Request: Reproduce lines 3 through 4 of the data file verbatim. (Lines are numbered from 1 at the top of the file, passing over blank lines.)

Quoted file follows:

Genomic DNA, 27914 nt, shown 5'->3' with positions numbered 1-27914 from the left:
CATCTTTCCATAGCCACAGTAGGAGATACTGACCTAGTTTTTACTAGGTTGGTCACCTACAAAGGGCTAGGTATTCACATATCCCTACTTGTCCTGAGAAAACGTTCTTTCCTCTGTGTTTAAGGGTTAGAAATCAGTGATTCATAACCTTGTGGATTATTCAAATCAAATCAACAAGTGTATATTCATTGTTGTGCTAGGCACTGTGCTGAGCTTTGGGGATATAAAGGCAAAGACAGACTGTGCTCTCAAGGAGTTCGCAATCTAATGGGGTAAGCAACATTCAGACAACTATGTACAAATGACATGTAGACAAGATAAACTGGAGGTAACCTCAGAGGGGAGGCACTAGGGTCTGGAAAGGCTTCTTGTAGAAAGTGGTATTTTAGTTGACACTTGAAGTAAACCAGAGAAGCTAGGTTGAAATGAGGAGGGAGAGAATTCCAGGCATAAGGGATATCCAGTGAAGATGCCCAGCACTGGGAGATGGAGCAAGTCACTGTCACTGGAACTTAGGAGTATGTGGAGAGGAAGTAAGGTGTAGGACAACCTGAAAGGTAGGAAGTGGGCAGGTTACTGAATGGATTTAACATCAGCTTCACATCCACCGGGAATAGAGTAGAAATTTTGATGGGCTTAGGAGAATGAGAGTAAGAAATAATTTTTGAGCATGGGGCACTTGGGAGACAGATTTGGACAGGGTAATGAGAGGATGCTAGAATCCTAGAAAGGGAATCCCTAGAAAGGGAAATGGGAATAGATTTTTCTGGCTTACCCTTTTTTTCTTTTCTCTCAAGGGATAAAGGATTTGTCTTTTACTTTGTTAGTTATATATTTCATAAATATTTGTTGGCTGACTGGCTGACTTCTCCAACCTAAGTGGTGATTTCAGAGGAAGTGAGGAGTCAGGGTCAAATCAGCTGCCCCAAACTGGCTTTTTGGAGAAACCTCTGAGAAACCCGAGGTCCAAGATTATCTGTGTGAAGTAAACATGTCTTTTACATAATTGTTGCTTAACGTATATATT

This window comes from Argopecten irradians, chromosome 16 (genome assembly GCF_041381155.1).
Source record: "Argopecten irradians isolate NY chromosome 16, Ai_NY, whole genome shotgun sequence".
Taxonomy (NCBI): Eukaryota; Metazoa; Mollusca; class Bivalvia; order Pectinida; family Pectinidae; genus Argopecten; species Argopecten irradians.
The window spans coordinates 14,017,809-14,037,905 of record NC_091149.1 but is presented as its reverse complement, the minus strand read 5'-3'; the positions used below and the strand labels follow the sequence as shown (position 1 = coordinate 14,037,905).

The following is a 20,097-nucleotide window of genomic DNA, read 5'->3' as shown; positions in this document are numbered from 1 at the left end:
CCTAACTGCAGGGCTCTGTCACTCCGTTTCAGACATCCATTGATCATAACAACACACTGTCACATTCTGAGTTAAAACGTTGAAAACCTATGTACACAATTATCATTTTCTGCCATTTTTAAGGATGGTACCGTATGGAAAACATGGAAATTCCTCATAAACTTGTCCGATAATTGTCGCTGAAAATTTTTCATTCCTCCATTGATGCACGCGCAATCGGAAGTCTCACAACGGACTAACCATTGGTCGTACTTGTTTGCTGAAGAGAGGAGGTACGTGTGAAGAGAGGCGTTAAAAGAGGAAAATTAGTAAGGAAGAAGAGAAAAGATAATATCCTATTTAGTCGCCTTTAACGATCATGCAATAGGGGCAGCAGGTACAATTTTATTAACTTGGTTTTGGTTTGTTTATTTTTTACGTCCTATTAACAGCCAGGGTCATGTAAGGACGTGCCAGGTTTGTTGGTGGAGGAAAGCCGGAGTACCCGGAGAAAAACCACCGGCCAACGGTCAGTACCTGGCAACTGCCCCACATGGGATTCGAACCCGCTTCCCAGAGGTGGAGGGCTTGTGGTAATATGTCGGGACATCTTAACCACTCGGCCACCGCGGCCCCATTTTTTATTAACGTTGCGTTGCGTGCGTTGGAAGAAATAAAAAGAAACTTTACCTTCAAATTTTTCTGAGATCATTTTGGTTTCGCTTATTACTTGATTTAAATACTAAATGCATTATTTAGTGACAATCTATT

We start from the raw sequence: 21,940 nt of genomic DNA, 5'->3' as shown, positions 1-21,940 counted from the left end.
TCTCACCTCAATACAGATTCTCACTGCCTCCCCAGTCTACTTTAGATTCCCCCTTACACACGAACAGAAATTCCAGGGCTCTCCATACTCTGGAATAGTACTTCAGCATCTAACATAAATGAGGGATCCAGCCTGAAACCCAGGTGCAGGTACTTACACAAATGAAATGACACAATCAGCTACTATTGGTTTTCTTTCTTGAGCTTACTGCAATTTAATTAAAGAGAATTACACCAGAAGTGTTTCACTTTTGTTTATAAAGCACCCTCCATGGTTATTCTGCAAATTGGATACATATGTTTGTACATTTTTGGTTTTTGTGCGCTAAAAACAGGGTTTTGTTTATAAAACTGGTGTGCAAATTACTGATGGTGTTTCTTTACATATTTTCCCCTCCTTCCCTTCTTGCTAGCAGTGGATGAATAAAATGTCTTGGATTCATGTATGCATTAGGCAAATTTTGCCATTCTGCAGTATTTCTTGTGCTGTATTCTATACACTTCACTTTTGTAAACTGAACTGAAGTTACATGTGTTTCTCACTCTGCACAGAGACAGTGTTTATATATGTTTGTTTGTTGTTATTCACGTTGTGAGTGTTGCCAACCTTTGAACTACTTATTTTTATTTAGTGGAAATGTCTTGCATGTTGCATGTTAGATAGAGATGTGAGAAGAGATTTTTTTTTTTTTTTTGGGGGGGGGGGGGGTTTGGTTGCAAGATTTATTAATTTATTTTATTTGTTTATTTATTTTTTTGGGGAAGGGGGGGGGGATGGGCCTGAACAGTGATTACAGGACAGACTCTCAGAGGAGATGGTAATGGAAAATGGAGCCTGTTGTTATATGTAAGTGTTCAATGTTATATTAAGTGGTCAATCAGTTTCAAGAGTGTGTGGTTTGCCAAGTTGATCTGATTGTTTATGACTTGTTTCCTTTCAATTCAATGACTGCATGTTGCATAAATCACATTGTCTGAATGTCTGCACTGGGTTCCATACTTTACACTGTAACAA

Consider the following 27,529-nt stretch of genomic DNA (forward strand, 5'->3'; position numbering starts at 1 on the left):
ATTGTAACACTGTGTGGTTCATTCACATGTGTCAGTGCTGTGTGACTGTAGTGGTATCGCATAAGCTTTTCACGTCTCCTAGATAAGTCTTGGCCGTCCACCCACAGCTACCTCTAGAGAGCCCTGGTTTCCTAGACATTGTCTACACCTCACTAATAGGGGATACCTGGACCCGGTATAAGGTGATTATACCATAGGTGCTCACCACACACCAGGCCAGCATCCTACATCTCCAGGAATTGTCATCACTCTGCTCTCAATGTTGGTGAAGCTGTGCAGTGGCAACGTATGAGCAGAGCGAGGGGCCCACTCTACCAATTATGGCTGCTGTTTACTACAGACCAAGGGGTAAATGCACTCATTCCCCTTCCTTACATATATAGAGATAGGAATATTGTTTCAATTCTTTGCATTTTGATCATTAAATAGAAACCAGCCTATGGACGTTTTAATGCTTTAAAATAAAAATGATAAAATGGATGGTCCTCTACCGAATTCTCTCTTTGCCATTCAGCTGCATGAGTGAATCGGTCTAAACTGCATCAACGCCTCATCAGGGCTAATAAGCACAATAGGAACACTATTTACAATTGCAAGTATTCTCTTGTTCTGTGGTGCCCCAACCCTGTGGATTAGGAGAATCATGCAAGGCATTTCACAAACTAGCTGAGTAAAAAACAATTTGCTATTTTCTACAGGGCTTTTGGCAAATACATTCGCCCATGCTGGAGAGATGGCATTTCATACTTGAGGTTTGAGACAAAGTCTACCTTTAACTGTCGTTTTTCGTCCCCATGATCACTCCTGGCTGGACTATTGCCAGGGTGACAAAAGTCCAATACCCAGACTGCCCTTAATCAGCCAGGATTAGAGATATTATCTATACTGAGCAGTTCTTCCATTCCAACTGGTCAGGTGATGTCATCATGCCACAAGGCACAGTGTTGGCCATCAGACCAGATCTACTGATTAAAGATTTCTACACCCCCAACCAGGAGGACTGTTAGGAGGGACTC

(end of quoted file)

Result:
This window comes from Argopecten irradians, chromosome 16 (genome assembly GCF_041381155.1).
Source record: "Argopecten irradians isolate NY chromosome 16, Ai_NY, whole genome shotgun sequence".